What school looks like for returning students
STUDENTS will have to bring their own stationary and devices and use hand sanitiser as they come and go from classrooms of only 10 children as school returns today amid COVID-19 chaos.
At the Gap State High School, furniture will be rearranged to permit social distancing and cleaners will be disinfecting every room and wiping down furniture during breaks.
Teachers will still send home report cards as per usual this week but no academic results will be included, instead including effort, behaviour and homework results.
Students have been encouraged to bring their own water bottles, stationery and devices and won't be permitted to leave school grounds to buy lunch.
And each fortnight the school will send an attendance survey to parents so they can try and plan how many teachers will need to be at the school and how they can socially distance.
It comes as schools and parents are bracing for the unexpected and "teething problems" during five weeks of remote-learning for the majority of the state's students.
It's expected that up to 10 to 15 per cent of the state's school students will turn up at the front gates today, equating to up to 100,000 students Education Minister Grace Grace said.
Education Minister Grace Grace yesterday said planning for remote learning was not easy, and had set up two hotlines for state school parents and early childhood parents that face problems.
"Please don't worry if everything on the first day or the first few days doesn't go to plan, I'm sure there will be many instances where there are some teething problems but we'll work through them and get through this," she said.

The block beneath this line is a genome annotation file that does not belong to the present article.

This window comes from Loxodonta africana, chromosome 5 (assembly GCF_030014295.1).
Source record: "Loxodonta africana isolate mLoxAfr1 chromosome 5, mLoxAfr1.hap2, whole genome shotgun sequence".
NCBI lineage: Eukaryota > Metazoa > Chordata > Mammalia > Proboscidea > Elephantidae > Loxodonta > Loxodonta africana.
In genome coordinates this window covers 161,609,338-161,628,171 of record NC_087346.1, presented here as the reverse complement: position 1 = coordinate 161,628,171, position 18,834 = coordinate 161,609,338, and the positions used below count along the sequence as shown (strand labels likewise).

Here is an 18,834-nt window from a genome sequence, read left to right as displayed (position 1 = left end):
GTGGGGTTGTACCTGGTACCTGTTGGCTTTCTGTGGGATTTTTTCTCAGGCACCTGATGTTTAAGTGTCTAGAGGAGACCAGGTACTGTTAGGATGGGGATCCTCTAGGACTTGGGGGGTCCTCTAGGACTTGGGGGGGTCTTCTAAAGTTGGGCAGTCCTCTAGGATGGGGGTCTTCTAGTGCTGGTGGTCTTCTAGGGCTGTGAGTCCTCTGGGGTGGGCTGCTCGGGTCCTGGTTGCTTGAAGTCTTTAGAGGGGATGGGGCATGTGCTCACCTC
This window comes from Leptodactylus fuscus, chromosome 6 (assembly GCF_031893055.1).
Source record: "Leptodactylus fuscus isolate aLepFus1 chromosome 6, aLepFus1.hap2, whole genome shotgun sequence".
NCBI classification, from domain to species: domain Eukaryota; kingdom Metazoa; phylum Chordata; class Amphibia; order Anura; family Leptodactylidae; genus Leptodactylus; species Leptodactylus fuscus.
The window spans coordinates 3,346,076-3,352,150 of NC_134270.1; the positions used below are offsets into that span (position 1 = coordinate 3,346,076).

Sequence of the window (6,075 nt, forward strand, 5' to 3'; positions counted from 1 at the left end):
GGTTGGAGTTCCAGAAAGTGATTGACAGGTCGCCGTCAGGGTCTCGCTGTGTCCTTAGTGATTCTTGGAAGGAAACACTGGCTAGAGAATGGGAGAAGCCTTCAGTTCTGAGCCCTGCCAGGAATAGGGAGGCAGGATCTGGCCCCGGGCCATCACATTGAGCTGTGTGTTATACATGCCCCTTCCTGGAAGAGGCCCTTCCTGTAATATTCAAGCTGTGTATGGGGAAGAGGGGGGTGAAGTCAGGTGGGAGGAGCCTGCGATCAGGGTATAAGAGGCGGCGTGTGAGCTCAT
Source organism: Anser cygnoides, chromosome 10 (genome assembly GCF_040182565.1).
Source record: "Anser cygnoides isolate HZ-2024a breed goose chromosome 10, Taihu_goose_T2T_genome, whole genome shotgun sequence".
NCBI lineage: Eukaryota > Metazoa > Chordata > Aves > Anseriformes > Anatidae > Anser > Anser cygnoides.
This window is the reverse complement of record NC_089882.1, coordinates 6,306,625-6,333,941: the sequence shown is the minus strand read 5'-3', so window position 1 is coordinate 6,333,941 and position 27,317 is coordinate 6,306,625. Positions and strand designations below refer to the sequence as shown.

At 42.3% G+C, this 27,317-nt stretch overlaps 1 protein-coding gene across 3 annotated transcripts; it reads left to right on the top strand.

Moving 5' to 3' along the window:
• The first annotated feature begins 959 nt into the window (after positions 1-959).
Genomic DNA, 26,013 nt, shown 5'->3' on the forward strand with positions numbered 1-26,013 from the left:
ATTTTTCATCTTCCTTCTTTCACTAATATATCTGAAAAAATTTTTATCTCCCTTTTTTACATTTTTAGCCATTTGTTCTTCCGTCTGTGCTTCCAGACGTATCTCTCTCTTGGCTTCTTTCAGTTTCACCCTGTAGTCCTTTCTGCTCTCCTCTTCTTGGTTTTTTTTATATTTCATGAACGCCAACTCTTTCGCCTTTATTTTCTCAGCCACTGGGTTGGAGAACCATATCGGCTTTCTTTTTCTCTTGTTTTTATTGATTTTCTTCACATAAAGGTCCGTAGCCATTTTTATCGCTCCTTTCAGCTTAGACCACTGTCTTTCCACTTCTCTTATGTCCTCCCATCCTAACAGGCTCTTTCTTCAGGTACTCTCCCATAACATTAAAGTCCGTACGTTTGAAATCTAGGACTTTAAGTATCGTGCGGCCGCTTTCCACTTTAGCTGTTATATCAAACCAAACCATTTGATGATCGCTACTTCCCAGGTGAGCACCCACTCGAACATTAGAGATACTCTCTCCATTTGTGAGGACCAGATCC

Ms Grace said the Queensland education system had embarked on its biggest shake-up in history.
And Premier Annastacia Palaszczuk yesterday said teachers would be there to support the state's students.
"We know day one will be a bit confusing, we are in the midst of the world pandemic, I want everyone to remember that and we want to make sure we are doing our very best that students continue to learn," Ms Palaszczuk said.
"I ask families to follow the advice here, if you are working from home and incapable of supervising to ensure your child is getting online resource work happening then contact your principal.
"But now is not the time to be sending your child to school if you don't meet those categories."
When asked what would happen to children of non-frontline workers who turn up to class, Ms Grace said no school would put any child in an unsafe position and would work with families if needed.
"We want to make sure we can exercise social distancing, we want schools to be a safe environment because remember if there is an outbreak at a school, it will immediately be shut down and parents will have to cope with that," Ms Grace said.
"We don't want students to be in that situation, so we ask every parent to exercise a reasonable commonsense approach and it would be irresponsible to be out there at the moment, where we are with COVID-19, to be advocating that parents unilaterally send their children to school if they want to."
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Opposition Deputy Leader Tim Mander yesterday said the LNP believed anybody working at the moment, at home or otherwise, was an essential worker.
"And those parents deserve the right to be able to send their children to school," he said.
"It is incredibly challenging for people at the moment trying to work from home and, as well, being asked to educate their children."
Queensland Teachers Union president Kevin Bates said schools have had to prepare for the unexpected, making contingency plans for an unknown number of students to arrive at school, while parents and students face trepidation about how school will work.
"The technology is untried. We're going to see tens of thousands of workers working from home and we're going to see hundreds of thousands of students get onto the internet and devices as a part of their learning. That is a trigger point where we don't know what is going to happen," he said.